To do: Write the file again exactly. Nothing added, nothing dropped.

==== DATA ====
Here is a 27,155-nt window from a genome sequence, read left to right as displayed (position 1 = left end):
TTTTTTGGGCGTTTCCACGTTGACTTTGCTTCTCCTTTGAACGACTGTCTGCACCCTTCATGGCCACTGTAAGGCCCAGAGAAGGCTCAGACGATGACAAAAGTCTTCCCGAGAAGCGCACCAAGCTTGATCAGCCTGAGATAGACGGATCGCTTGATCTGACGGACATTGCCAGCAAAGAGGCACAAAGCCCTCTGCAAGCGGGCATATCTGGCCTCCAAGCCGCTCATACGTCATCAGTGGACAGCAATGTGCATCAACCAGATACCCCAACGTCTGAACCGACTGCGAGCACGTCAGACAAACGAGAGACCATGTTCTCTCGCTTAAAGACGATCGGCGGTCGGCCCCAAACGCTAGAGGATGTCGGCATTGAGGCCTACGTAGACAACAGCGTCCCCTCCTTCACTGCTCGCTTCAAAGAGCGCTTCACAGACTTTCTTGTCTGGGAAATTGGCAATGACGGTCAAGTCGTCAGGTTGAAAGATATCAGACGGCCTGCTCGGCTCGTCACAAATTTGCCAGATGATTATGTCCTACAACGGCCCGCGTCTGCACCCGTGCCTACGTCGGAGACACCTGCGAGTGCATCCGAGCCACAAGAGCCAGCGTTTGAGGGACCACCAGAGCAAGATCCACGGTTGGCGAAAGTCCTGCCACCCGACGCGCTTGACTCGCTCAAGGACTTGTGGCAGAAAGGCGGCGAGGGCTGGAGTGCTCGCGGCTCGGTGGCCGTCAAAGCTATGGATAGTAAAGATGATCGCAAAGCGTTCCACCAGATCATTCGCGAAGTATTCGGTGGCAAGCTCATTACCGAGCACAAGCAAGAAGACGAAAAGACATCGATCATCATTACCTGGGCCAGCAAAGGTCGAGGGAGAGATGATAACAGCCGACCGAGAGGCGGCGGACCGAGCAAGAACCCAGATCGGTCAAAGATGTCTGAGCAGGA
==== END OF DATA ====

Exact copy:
Here is a 27,155-nt window from a genome sequence, read left to right as displayed (position 1 = left end):
TTTTTTGGGCGTTTCCACGTTGACTTTGCTTCTCCTTTGAACGACTGTCTGCACCCTTCATGGCCACTGTAAGGCCCAGAGAAGGCTCAGACGATGACAAAAGTCTTCCCGAGAAGCGCACCAAGCTTGATCAGCCTGAGATAGACGGATCGCTTGATCTGACGGACATTGCCAGCAAAGAGGCACAAAGCCCTCTGCAAGCGGGCATATCTGGCCTCCAAGCCGCTCATACGTCATCAGTGGACAGCAATGTGCATCAACCAGATACCCCAACGTCTGAACCGACTGCGAGCACGTCAGACAAACGAGAGACCATGTTCTCTCGCTTAAAGACGATCGGCGGTCGGCCCCAAACGCTAGAGGATGTCGGCATTGAGGCCTACGTAGACAACAGCGTCCCCTCCTTCACTGCTCGCTTCAAAGAGCGCTTCACAGACTTTCTTGTCTGGGAAATTGGCAATGACGGTCAAGTCGTCAGGTTGAAAGATATCAGACGGCCTGCTCGGCTCGTCACAAATTTGCCAGATGATTATGTCCTACAACGGCCCGCGTCTGCACCCGTGCCTACGTCGGAGACACCTGCGAGTGCATCCGAGCCACAAGAGCCAGCGTTTGAGGGACCACCAGAGCAAGATCCACGGTTGGCGAAAGTCCTGCCACCCGACGCGCTTGACTCGCTCAAGGACTTGTGGCAGAAAGGCGGCGAGGGCTGGAGTGCTCGCGGCTCGGTGGCCGTCAAAGCTATGGATAGTAAAGATGATCGCAAAGCGTTCCACCAGATCATTCGCGAAGTATTCGGTGGCAAGCTCATTACCGAGCACAAGCAAGAAGACGAAAAGACATCGATCATCATTACCTGGGCCAGCAAAGGTCGAGGGAGAGATGATAACAGCCGACCGAGAGGCGGCGGACCGAGCAAGAACCCAGATCGGTCAAAGATGTCTGAGCAGGA